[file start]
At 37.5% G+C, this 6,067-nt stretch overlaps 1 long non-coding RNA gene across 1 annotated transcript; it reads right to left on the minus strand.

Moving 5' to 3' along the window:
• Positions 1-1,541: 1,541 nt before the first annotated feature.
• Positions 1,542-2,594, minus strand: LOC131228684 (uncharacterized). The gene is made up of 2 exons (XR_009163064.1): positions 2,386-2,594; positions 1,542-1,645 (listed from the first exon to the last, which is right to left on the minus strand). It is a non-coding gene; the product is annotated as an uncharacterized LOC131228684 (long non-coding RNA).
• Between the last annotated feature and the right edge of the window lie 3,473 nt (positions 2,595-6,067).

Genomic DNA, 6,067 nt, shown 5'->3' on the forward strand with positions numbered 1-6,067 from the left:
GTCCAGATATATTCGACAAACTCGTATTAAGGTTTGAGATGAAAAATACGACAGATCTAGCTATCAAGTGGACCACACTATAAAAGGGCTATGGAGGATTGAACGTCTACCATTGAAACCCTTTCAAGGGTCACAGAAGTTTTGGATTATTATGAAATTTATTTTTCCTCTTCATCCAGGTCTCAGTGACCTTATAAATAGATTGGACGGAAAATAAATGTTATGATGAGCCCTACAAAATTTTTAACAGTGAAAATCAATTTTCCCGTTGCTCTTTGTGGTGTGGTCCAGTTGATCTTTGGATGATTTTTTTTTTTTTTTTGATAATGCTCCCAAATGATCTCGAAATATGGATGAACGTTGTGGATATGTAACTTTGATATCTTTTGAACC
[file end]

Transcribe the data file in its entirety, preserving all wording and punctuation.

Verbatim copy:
At 37.5% G+C, this 6,067-nt stretch overlaps 1 long non-coding RNA gene across 1 annotated transcript; it reads right to left on the minus strand.

Moving 5' to 3' along the window:
• Positions 1-1,541: 1,541 nt before the first annotated feature.
• Positions 1,542-2,594, minus strand: LOC131228684 (uncharacterized). The gene is made up of 2 exons (XR_009163064.1): positions 2,386-2,594; positions 1,542-1,645 (listed from the first exon to the last, which is right to left on the minus strand). It is a non-coding gene; the product is annotated as an uncharacterized LOC131228684 (long non-coding RNA).
• Between the last annotated feature and the right edge of the window lie 3,473 nt (positions 2,595-6,067).

Genomic DNA, 6,067 nt, shown 5'->3' on the forward strand with positions numbered 1-6,067 from the left:
GTCCAGATATATTCGACAAACTCGTATTAAGGTTTGAGATGAAAAATACGACAGATCTAGCTATCAAGTGGACCACACTATAAAAGGGCTATGGAGGATTGAACGTCTACCATTGAAACCCTTTCAAGGGTCACAGAAGTTTTGGATTATTATGAAATTTATTTTTCCTCTTCATCCAGGTCTCAGTGACCTTATAAATAGATTGGACGGAAAATAAATGTTATGATGAGCCCTACAAAATTTTTAACAGTGAAAATCAATTTTCCCGTTGCTCTTTGTGGTGTGGTCCAGTTGATCTTTGGATGATTTTTTTTTTTTTTTTGATAATGCTCCCAAATGATCTCGAAATATGGATGAACGTTGTGGATATGTAACTTTGATATCTTTTGAACC